Wednesday, March 07, 2012

DARPA’s robot Cheetah sets land speed record


If the words “skynet” and “terminator” come to your mind while watching the video above, don’t worry, you aren’t the only one. Created by DARPA contractor Boston Dynamics, the robot is known as Cheetah and has set the land speed record for a legged robot by running at a full 18mph. That’s 4.9mph faster than the former record set back in 1989. While 18mph might not seem that fast, go out and try running at the same speed for a long period of time. We’ll be right here with the defibrillator when you need it.

The robot pictured above is modeled after the fastest land based animal on Earth, which of course is the cheetah. Found mostly in Africa and the Middle East, the cheetah is capable of running as fast as 70mph for distances up to 1,600 feet. Its acceleration speed rivals that of a Bugatti Super Sport, with the animal being able to go from 0 to 62mph in under 3-seconds (the Super Sport does it in 2.7). It’s easy to see why this kind of speed would be appealing to DARPA, a military robot that could travel independently at such a speed would be a major asset during operations.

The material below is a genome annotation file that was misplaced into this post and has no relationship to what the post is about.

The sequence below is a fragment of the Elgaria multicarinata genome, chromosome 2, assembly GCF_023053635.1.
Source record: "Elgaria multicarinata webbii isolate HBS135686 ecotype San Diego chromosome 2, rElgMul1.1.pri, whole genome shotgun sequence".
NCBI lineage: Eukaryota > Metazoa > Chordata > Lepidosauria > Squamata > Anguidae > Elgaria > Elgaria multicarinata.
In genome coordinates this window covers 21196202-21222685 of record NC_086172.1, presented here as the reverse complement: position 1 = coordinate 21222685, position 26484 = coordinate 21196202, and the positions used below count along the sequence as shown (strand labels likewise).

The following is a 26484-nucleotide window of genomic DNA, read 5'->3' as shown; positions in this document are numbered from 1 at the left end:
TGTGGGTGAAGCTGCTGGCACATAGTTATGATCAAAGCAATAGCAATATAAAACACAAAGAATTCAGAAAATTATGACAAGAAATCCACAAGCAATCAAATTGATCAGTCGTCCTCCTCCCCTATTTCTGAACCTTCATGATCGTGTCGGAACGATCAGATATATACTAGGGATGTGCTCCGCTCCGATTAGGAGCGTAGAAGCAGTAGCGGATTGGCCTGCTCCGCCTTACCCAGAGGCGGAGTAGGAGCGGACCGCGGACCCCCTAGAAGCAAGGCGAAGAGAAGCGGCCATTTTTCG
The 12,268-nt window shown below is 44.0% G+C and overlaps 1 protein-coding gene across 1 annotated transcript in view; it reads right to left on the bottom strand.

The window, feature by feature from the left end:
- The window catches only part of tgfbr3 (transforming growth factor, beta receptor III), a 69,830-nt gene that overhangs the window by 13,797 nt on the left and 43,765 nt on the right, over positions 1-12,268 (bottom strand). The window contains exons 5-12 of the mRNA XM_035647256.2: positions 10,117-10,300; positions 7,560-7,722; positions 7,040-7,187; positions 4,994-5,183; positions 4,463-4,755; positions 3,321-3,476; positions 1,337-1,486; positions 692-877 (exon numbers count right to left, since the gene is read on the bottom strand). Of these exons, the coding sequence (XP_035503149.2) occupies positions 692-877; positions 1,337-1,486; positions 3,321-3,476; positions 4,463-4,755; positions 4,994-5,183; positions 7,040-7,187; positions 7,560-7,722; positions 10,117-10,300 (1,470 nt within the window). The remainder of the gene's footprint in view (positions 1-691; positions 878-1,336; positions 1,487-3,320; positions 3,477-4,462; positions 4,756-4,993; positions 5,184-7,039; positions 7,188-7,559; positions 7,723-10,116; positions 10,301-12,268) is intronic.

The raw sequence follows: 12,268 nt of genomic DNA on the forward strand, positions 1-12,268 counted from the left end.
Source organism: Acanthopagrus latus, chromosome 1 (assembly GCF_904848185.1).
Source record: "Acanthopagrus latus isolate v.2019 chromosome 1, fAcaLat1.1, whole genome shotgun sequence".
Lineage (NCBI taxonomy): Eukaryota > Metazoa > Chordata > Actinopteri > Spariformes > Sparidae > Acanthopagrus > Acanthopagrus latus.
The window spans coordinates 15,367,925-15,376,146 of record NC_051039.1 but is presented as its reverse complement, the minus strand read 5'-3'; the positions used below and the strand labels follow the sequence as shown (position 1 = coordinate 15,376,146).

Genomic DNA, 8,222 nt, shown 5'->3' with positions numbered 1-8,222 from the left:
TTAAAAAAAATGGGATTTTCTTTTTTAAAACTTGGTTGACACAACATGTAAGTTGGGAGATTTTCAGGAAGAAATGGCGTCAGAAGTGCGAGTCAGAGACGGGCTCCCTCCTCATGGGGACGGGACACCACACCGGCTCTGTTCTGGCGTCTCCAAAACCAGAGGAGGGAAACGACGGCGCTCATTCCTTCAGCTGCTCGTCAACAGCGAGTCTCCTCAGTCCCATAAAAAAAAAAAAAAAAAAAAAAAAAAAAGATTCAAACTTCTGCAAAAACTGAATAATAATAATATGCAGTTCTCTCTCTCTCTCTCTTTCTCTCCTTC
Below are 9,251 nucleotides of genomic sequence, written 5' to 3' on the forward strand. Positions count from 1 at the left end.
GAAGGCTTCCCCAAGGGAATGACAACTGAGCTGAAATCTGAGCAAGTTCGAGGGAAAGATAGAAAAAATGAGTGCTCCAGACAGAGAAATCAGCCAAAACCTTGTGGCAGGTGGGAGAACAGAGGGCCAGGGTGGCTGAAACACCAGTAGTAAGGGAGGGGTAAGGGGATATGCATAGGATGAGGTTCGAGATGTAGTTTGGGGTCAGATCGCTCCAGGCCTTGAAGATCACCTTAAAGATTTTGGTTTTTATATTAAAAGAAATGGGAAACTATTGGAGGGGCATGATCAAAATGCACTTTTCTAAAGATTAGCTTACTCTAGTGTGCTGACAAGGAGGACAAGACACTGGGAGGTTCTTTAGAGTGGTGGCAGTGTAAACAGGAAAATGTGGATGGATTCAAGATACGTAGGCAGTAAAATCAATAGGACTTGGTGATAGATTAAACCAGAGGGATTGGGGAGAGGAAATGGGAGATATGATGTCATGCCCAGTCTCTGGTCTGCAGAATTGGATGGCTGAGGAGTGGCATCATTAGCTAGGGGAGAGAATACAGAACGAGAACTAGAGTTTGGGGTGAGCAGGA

Boston Dynamics, also the creator of the Alpha Dog , designed the robot to take advantage of the cheetah’s bone structure and physical makeup. By angling the feet and allowing its back to flex during strides, they created a more efficient range of motion allowing for higher speeds. As you witnessed in the video above, right now the testing is being conducted on an electric treadmill, which doesn’t vary the terrain or put obstacles in its path. Boston Dynamics is planning on doing real world testing soon, with the goal of achieving much higher speeds at some point.

While the military has no clear cut use for a robot like this, the field applications are pretty obvious. From carrying medical supplies or a wounded soldier, to performing shoot and run recon, the Cheetah would be welcomed into any unit I’d imagine.

DARPA is putting a tremendous amount of resources into developing projects of this type. Borrowing again from nature, the military research organization has also funded a robotic ostrich that’s being designed to negotiate terrain at high speeds. It will be interesting to see what future development holds for both projects.